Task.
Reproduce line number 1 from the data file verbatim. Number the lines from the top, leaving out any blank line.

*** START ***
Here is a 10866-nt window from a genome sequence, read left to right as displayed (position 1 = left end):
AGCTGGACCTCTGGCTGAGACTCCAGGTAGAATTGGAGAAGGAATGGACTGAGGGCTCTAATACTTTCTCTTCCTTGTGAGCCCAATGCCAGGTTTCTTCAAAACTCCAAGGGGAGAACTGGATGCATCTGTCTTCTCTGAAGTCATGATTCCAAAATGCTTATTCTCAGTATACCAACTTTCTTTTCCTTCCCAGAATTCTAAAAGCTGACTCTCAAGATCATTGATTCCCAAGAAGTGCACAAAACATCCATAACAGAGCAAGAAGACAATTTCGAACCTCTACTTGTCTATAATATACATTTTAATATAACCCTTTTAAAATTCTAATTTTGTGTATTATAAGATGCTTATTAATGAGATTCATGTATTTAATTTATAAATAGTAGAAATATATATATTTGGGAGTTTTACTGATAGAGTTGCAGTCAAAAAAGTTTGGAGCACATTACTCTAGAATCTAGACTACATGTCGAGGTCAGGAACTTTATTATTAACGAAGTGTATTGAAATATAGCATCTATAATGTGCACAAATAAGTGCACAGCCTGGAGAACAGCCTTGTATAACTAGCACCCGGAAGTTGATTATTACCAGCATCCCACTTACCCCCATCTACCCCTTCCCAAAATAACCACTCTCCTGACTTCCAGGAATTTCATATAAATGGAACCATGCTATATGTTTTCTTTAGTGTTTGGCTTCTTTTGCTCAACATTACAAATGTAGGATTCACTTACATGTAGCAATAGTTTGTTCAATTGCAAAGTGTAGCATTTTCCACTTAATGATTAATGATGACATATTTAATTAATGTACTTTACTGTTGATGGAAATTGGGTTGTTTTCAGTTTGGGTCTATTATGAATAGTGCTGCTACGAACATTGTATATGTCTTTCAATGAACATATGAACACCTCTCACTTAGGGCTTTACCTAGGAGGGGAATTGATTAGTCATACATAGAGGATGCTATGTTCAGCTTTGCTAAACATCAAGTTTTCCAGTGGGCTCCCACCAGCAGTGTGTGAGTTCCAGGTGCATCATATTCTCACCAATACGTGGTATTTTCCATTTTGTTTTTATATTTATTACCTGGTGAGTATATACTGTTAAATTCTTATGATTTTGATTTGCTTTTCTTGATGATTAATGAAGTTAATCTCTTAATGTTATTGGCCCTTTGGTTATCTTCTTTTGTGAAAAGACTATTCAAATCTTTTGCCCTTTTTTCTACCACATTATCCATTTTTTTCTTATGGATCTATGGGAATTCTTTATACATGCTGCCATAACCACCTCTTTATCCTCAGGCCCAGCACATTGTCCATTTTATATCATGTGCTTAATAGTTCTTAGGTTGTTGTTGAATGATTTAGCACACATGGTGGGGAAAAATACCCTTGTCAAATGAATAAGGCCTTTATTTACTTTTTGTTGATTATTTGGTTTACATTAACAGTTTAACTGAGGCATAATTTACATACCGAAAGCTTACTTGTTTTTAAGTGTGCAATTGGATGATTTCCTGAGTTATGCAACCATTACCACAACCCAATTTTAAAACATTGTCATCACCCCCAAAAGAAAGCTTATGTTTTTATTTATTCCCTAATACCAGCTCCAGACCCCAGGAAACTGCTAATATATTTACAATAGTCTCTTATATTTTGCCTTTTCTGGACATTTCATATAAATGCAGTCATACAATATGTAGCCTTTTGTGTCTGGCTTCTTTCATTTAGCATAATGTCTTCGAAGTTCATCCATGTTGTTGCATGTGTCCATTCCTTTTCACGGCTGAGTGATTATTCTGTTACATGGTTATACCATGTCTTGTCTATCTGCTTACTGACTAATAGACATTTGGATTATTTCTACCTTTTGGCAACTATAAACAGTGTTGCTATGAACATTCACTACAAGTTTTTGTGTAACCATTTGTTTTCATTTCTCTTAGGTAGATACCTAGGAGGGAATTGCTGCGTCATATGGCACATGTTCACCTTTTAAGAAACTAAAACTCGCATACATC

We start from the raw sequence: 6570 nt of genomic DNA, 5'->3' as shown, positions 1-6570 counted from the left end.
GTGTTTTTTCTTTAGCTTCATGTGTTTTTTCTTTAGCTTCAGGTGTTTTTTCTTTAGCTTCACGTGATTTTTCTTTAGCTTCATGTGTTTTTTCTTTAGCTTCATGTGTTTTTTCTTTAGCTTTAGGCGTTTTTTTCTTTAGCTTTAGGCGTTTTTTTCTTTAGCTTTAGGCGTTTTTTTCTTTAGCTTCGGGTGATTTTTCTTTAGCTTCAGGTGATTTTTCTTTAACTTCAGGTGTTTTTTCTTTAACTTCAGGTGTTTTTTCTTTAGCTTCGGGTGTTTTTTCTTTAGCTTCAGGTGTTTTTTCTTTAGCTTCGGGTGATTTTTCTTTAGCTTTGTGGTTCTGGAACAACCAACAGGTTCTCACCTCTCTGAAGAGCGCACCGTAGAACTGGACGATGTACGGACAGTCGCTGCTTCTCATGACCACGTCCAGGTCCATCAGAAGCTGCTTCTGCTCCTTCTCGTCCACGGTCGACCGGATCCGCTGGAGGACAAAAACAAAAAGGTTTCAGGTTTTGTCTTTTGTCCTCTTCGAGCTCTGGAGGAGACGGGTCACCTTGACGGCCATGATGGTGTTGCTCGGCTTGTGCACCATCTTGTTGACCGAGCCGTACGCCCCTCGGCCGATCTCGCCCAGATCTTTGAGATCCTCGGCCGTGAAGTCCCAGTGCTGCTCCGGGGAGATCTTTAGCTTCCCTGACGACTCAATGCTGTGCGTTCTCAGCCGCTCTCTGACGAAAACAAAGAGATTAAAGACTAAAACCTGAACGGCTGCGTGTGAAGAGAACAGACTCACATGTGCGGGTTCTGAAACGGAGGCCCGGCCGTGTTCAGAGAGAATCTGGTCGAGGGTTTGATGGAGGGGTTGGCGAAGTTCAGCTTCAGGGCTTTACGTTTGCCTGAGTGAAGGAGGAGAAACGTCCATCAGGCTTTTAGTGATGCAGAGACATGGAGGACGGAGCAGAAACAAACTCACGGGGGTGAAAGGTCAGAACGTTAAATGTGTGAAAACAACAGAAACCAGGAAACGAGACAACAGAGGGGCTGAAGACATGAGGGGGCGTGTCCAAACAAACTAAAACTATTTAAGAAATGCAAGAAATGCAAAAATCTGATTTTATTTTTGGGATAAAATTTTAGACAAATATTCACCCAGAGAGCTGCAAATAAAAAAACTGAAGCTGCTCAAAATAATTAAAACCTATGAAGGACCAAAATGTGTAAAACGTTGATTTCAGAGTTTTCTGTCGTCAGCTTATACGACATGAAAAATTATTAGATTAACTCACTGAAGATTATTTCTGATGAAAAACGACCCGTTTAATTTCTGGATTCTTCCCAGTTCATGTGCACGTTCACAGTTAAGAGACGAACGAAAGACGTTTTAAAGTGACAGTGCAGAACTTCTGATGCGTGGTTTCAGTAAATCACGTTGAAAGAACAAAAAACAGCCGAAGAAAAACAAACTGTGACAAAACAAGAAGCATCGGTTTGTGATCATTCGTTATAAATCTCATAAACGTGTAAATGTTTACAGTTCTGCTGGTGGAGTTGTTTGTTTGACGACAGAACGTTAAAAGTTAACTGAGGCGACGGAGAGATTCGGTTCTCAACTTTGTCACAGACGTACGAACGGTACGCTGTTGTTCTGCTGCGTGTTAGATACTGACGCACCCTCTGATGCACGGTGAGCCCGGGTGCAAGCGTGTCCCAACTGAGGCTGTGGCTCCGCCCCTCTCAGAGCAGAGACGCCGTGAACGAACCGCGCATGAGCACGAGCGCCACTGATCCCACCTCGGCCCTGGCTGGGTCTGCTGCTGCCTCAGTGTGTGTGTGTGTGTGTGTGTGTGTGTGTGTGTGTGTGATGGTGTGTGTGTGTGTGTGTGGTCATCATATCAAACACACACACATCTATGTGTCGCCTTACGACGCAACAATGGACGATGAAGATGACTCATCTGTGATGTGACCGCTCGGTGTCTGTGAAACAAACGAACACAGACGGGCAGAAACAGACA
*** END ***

Here is a 10866-nt window from a genome sequence, read left to right as displayed (position 1 = left end):